International Women’s Day
This week Amy and I were bemused to find out that we had an extra day off: to celebrate International Women’s Day (IWD). What was funnier, though, was that the Ugandan people we spoke to were equally as bemused that we did not honour the day sufficiently in the UK!
IWD has been observed since 1909 and is now an official public holiday in many countries such as Afghanistan, China, Cuba and Uganda. It is celebrated each year on 8th March and the tradition sees men honouring their mothers, wives, girlfriends and friends with flowers and small gifts. Additionally, thousands of events are held worldwide to inspire women and to celebrate their achievements. However, I was certainly entertained to hear from one Ugandan man that I had it wrong and IWD is really a celebration of men and is pronounced “We-men’s Day”…. not convinced!
Women in Uganda
But what does it mean to be a woman in Uganda?
A woman born in Uganda today has a life expectancy of 57 years old, according to the World Health Organization.
About 6,000 women in Uganda die every year during childbirth, and a woman stands a one in thirteen chance of dying during her lifetime when giving birth.
According to the Uganda Women’s Network, at least 60 percent of women will experience domestic violence during their lifetime. This is one of the reasons that children run to the streets in Jinja and beyond.
However, other victories can definitely be claimed. In 2009 a bill launched by MP Chris Baryomunsi was passed banning female circumcision, a lethal rite of passage in rural communities in Uganda. Though we recognise that changing the law is often just the first step in the process to changing attitudes around the issue.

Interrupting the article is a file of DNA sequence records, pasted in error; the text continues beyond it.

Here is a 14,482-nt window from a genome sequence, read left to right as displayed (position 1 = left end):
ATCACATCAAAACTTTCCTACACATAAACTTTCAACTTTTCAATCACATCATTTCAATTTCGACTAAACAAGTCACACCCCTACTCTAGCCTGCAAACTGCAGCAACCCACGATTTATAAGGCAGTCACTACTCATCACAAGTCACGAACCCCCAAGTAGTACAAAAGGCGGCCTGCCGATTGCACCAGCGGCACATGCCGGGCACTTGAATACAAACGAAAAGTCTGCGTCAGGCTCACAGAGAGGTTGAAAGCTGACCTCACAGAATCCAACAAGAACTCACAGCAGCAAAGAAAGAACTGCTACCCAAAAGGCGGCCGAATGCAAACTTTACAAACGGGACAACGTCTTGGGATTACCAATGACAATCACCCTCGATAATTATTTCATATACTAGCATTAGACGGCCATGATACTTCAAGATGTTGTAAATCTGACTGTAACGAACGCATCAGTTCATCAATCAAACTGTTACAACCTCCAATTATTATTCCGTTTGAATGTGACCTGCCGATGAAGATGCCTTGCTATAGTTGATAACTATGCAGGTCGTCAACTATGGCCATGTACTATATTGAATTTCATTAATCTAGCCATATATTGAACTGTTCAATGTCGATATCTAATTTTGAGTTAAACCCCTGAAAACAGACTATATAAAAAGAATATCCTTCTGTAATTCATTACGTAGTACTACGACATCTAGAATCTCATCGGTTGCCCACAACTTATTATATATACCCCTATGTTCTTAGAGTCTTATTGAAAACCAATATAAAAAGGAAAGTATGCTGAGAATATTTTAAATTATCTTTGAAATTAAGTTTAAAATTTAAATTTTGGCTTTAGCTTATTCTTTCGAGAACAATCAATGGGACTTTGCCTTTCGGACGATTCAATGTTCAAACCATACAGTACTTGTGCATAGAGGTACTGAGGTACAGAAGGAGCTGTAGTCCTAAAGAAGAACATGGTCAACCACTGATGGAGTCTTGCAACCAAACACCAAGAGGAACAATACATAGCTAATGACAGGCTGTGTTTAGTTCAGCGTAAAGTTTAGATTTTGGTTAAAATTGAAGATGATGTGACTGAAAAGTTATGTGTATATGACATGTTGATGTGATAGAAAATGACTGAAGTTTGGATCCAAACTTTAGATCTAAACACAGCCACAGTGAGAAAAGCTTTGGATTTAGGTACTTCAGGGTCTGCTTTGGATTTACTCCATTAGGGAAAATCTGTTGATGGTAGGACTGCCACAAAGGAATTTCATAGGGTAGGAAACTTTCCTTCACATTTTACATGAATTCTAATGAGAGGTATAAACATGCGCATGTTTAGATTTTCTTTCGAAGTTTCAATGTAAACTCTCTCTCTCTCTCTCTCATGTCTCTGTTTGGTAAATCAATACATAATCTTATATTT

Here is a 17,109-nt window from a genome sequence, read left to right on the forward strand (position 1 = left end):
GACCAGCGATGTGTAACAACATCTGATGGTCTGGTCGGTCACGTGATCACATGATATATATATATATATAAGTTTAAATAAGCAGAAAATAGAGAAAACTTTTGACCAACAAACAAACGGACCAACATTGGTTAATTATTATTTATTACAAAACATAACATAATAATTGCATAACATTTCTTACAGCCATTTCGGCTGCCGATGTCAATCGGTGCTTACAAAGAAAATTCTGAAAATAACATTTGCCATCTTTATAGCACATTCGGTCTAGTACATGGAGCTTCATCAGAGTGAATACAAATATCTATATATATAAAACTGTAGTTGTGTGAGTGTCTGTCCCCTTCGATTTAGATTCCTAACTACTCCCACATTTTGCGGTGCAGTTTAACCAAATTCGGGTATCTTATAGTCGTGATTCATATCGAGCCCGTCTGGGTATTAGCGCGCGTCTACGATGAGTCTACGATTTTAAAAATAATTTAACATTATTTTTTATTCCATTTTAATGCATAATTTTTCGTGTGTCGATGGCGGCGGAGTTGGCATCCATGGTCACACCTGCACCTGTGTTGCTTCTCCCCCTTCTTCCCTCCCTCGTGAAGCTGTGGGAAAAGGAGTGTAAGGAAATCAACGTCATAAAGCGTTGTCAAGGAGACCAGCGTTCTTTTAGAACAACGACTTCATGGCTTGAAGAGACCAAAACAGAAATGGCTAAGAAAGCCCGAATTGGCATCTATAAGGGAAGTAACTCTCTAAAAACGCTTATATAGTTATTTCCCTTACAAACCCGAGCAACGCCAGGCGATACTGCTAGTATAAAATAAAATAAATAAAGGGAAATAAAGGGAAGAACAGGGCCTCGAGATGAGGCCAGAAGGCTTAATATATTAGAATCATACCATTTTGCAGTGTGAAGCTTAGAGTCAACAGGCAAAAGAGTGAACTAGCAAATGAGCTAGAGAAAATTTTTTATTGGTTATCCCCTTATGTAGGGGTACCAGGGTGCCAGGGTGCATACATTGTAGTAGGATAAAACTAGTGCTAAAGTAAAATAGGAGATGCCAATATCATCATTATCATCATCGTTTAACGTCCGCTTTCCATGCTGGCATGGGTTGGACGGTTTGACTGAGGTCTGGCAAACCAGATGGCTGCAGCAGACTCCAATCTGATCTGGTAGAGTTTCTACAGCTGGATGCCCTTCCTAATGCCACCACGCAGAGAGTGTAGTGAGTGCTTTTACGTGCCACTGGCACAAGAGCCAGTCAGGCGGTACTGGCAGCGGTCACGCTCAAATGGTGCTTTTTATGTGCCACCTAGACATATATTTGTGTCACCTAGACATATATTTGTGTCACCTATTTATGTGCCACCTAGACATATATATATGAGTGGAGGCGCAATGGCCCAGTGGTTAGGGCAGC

Additionally, at the 2010 graduation at Makerere University, 50.1 percent of graduates were women– far up from 25 percent in 1990.
S.A.L.V.E certainly believes that education of everyone, (and often particularly of girls), has the power to enable people to make choices to create better lives for themselves and to fight poverty and injustice.
Joining the celebrations
So, what better way to spend our public holiday than celebrating the day at the national IWD event in Kampala? There were lectures and debates on life as a Ugandan woman: past, present and future, as well as local artists, musicians, sporting stars and female-focussed NGOs.
One long matatu (minibus) ride sat next to a woman holding a chicken and one nerve-shattered Amy later and we were home and inspired to work with Ugandan boys, girls, men and women alike for a better and more equal future for all.
P.S. Although IWD has the equivalent status of Mother’s Day in Uganda, for those of you reading in the UK, Mother’s Day is this Sunday (18th March) so don’t forget to send your card and celebrate an incredible women in your life!